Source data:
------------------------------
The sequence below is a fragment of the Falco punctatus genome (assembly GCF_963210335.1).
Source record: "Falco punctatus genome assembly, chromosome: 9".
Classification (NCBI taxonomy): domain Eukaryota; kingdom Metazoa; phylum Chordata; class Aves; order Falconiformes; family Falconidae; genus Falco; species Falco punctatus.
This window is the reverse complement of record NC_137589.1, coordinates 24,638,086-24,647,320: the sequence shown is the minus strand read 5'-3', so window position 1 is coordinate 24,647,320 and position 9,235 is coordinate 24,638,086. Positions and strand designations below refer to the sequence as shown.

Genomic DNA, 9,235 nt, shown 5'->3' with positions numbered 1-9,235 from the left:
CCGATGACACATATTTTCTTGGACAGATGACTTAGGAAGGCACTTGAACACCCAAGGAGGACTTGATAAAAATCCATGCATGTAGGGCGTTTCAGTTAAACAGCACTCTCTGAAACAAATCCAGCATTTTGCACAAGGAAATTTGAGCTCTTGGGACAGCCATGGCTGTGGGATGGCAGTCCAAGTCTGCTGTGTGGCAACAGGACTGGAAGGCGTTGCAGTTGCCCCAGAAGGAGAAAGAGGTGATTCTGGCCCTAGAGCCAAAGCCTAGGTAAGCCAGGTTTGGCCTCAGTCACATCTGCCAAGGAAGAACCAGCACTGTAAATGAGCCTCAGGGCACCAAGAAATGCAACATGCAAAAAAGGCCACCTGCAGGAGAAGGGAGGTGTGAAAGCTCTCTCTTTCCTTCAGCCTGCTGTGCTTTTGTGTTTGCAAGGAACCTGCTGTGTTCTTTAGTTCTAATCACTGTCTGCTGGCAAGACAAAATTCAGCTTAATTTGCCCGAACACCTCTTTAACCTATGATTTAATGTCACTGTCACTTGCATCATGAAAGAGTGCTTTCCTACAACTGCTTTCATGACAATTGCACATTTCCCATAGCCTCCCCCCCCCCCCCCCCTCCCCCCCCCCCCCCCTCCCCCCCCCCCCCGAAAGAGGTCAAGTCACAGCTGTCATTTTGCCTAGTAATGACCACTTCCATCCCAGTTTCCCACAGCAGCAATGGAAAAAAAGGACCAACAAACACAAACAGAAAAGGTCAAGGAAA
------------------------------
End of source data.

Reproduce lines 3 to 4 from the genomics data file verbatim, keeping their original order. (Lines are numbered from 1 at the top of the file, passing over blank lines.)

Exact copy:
Classification (NCBI taxonomy): domain Eukaryota; kingdom Metazoa; phylum Chordata; class Aves; order Falconiformes; family Falconidae; genus Falco; species Falco punctatus.
This window is the reverse complement of record NC_137589.1, coordinates 24,638,086-24,647,320: the sequence shown is the minus strand read 5'-3', so window position 1 is coordinate 24,647,320 and position 9,235 is coordinate 24,638,086. Positions and strand designations below refer to the sequence as shown.